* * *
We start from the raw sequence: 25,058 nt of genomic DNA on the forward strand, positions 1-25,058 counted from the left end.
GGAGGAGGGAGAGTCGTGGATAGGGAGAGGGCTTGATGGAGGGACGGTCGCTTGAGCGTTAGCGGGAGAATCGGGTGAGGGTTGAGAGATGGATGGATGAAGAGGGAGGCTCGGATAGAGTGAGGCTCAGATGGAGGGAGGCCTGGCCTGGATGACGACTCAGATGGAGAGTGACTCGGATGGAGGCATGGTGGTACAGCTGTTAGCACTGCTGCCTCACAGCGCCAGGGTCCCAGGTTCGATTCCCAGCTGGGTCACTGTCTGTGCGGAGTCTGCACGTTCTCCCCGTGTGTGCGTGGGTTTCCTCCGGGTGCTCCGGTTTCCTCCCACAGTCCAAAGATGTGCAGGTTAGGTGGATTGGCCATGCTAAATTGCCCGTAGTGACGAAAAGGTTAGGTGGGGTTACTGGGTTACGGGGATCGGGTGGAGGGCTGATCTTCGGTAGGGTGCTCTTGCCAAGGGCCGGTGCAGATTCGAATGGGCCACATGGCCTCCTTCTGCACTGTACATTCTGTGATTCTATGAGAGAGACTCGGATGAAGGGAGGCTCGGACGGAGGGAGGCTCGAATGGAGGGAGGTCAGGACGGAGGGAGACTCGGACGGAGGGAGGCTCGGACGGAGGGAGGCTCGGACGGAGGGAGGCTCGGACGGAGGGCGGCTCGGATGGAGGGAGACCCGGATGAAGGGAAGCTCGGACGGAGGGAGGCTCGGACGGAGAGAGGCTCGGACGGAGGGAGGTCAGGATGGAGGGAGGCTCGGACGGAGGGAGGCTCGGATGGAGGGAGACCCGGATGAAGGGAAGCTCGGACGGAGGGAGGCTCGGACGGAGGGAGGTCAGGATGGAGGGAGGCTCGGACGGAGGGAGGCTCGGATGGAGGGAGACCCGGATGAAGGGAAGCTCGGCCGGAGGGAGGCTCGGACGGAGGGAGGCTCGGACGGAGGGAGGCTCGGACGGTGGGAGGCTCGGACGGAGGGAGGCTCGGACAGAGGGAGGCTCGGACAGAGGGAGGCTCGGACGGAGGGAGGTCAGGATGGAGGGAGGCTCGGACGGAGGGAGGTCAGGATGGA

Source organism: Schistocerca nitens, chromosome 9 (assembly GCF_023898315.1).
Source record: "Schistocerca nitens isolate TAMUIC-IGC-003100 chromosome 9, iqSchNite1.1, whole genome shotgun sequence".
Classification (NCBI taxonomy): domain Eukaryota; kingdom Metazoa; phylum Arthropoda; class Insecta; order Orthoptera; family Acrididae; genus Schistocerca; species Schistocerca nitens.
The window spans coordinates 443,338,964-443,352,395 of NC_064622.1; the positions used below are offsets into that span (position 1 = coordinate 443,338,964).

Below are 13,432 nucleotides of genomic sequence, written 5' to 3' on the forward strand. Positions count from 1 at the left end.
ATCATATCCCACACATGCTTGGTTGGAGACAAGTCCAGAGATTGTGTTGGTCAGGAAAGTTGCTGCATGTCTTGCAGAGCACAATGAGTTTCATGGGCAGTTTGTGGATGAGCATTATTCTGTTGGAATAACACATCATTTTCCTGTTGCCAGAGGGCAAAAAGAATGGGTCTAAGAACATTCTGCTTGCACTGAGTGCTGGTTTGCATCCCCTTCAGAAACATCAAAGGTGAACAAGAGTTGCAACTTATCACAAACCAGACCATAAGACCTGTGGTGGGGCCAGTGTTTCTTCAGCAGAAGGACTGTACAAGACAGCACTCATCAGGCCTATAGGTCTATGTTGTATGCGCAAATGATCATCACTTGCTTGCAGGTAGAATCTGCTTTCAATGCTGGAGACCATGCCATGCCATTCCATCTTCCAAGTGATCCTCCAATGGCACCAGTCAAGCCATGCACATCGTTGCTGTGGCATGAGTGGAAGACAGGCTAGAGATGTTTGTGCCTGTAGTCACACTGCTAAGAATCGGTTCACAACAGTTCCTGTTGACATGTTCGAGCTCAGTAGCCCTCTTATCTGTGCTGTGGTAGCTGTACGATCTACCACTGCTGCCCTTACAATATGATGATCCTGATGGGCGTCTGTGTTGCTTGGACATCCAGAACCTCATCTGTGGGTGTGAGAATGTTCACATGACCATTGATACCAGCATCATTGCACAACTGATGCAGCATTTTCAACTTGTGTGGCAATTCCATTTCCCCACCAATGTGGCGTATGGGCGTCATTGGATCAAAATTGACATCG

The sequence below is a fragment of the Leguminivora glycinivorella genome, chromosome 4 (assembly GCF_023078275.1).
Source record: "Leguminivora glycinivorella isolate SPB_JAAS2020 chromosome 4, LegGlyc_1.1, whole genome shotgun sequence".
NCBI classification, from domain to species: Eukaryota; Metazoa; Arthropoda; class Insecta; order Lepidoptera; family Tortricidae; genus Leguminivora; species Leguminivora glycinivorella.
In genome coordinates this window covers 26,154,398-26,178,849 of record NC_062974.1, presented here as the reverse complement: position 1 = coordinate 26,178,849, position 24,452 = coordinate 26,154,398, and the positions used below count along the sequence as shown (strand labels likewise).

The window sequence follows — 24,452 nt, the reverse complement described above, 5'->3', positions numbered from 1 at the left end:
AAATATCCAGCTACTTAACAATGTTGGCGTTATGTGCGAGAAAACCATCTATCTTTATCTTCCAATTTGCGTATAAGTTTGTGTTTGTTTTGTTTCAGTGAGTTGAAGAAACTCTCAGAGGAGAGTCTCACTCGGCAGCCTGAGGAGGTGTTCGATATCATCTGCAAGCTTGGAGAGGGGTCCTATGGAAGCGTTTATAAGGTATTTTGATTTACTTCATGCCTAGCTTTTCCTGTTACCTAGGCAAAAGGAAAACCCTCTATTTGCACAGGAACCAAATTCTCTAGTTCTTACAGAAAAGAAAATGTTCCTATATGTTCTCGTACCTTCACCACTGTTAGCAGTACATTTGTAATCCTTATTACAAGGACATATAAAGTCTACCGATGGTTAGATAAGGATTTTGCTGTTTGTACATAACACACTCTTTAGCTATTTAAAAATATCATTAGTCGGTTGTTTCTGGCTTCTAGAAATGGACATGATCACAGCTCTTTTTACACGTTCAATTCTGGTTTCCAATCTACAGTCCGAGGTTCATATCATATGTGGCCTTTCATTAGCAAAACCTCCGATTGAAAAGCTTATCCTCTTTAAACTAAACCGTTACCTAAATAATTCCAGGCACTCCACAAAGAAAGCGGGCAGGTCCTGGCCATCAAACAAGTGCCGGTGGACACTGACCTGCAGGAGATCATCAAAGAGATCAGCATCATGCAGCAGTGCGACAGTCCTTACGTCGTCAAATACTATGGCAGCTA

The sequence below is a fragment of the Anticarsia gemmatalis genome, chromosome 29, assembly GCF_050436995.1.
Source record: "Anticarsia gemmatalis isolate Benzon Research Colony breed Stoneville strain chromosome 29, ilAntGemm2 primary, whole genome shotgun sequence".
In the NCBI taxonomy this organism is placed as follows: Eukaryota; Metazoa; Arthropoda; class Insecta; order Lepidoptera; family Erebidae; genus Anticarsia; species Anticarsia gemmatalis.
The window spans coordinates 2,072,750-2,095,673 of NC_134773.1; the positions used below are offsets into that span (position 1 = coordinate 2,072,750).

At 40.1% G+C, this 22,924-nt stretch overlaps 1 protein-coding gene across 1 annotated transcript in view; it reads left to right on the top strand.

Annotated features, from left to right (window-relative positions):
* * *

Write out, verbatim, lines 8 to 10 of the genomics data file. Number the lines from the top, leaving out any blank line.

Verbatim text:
ATCATATCCCACACATGCTTGGTTGGAGACAAGTCCAGAGATTGTGTTGGTCAGGAAAGTTGCTGCATGTCTTGCAGAGCACAATGAGTTTCATGGGCAGTTTGTGGATGAGCATTATTCTGTTGGAATAACACATCATTTTCCTGTTGCCAGAGGGCAAAAAGAATGGGTCTAAGAACATTCTGCTTGCACTGAGTGCTGGTTTGCATCCCCTTCAGAAACATCAAAGGTGAACAAGAGTTGCAACTTATCACAAACCAGACCATAAGACCTGTGGTGGGGCCAGTGTTTCTTCAGCAGAAGGACTGTACAAGACAGCACTCATCAGGCCTATAGGTCTATGTTGTATGCGCAAATGATCATCACTTGCTTGCAGGTAGAATCTGCTTTCAATGCTGGAGACCATGCCATGCCATTCCATCTTCCAAGTGATCCTCCAATGGCACCAGTCAAGCCATGCACATCGTTGCTGTGGCATGAGTGGAAGACAGGCTAGAGATGTTTGTGCCTGTAGTCACACTGCTAAGAATCGGTTCACAACAGTTCCTGTTGACATGTTCGAGCTCAGTAGCCCTCTTATCTGTGCTGTGGTAGCTGTACGATCTACCACTGCTGCCCTTACAATATGATGATCCTGATGGGCGTCTGTGTTGCTTGGACATCCAGAACCTCATCTGTGGGTGTGAGAATGTTCACATGACCATTGATACCAGCATCATTGCACAACTGATGCAGCATTTTCAACTTGTGTGGCAATTCCATTTCCCCACCAATGTGGCGTATGGGCGTCATTGGATCAAAATTGACATCG

The sequence below is a fragment of the Leguminivora glycinivorella genome, chromosome 4 (assembly GCF_023078275.1).
Source record: "Leguminivora glycinivorella isolate SPB_JAAS2020 chromosome 4, LegGlyc_1.1, whole genome shotgun sequence".